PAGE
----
All major life processes such as photosynthesis, aerobic respiration, methanogenesis and DNA synthesis are dependent upon essential roles played by modified tetrapyrroles such as chlorophylls, hemes, coenzyme F430 and cobalamins (vitamin B12). These cofactors of life not only represent some of the colourful compounds on the planet but are also some of the most complex small molecules made in cells. The 2014 GRC on the Chemistry and Biology of Tetrapyrroles will provide a stimulating forum for the presentation and discussion of cutting edge advances on hemes, chlorophylls, bilins, corrins (vitamin B12) and other related cofactors of life. The conference will feature a wide range of topics including medical aspects associated with tetrapyrrole metabolism and trafficking, the biosynthesis of these natural products, the chemical synthesis of derivative and model systems, and the industrial application of these molecules for bioenergy, bioremediation and photodynamic therapy. The conference will bring together biochemists, microbiologists, chemists and physicians at the forefront of their fields, providing many opportunities for junior scientists and graduate students to discuss their research and exchange ideas via poster sessions and informal meetings. Some poster presenters will be selected for talks. The collegial atmosphere of this Conference, with programmed discussion sessions as well as opportunities for informal gatherings in the afternoons and evenings, provides an avenue for scientists from different disciplines to brainstorm and promotes cross-disciplinary collaborations in the various research areas represented. The meeting will include sessions on recent advances in tetrapyrrole synthesis/function, their role in health and disease, how these molecules are made and broken down, the roles they play in the environment, the interplay with metal homeostasis, their evolution, their delivery and repair and the role they are likely to play in synthetic biolog. The sessions will give delegates a chance to understand how enzymes work cooperatively within pathways to ensure the efficient and controlled production of tetrapyrroles, gain first hand knowledge of what goes wrong when these pathway are derailed as with human diseases such as the porphyrias, and learn how these conditions can be controlled. It will provide a unique platform for scientists from many backgrounds to understand how chemistry can be used to inform our knowledge of these molecules, how they can be tailored to selectively interfere with specific molecular processes and how all of this knowledge can be applied in the design and redesign of biology for useful purposes. The conference environment will stimulate such cross fertilization of ideas, allowing clinicians to talk to chemists and engineers to ecologists under a tetrapyrrole umbrella. There will be a significant focus on the integration and participation of young researchers who are helping to provide many of the new exciting breakthrough ideas in this area.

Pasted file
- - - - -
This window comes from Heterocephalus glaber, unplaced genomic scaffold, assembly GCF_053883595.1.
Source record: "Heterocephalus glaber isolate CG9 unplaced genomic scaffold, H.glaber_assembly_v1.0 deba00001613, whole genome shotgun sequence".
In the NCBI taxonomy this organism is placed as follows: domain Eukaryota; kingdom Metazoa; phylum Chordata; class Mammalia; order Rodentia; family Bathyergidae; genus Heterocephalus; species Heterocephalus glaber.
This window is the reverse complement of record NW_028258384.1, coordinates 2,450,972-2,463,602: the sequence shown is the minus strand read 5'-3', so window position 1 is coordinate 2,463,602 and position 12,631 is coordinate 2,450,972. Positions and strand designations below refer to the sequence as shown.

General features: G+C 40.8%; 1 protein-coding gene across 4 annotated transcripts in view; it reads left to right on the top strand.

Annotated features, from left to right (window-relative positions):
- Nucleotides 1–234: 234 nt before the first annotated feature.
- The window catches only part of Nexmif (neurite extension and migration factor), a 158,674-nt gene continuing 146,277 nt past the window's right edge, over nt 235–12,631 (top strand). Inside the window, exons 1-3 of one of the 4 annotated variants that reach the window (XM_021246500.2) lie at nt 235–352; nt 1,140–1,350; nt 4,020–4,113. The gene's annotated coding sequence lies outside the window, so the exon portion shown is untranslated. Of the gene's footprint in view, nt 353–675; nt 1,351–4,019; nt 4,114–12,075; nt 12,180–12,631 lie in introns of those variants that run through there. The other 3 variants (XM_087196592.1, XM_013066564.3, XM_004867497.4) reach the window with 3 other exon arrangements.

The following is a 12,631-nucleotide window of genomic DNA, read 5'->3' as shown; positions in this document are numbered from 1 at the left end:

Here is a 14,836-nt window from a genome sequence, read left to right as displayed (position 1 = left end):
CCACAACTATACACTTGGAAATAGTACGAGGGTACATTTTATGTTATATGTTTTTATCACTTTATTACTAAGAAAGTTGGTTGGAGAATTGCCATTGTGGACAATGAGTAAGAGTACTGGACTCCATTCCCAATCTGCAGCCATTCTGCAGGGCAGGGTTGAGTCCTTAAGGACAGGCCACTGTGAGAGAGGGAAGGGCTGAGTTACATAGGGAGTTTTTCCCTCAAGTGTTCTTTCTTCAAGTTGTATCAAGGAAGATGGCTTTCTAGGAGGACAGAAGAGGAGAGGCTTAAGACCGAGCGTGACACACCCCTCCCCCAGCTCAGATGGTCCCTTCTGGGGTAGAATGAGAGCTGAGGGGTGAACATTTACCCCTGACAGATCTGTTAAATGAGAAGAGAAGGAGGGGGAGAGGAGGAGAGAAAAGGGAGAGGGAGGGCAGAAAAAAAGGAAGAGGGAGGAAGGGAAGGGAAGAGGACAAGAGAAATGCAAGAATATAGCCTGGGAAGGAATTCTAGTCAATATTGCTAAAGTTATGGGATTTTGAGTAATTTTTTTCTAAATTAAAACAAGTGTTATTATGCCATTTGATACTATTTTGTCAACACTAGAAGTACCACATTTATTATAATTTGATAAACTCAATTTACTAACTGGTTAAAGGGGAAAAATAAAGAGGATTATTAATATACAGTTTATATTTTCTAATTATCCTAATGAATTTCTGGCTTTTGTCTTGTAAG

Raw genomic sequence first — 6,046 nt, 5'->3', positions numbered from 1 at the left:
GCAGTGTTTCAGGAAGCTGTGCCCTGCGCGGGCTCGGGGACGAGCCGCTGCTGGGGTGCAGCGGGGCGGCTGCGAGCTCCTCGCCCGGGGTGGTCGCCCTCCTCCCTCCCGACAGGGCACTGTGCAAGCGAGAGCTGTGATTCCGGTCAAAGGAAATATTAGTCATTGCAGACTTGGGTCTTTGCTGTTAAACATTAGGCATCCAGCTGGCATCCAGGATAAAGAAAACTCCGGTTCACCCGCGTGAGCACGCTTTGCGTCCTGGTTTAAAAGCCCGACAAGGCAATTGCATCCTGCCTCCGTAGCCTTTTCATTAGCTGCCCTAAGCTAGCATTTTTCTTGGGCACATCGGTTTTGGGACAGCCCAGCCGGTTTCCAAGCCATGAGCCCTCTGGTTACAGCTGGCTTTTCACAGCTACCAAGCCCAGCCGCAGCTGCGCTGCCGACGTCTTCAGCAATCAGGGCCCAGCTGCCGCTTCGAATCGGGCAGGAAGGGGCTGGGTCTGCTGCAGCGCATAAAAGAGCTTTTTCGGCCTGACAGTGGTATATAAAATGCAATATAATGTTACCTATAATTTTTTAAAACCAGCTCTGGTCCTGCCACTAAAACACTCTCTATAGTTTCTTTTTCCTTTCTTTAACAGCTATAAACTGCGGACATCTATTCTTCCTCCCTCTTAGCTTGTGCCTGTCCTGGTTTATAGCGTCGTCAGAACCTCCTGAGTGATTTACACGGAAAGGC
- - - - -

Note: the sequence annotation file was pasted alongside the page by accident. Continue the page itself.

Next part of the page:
The proposed conference is relevant to public health since it brings together diverse researchers whose presentations will cover aspects of human health ranging from the role of heme and B12 in bacterial and parasitic infections to genetic disorders of heme synthesis and B12 metabolism, especially those related to erythropoiesis. The Chemistry and Biology of Tetrapyrroles GRC conference is relevant to the Mission of NIH since it responds to the goal to support activities that will lead to new discoveries that are basic to te advancement of the Nation to protect and improve health.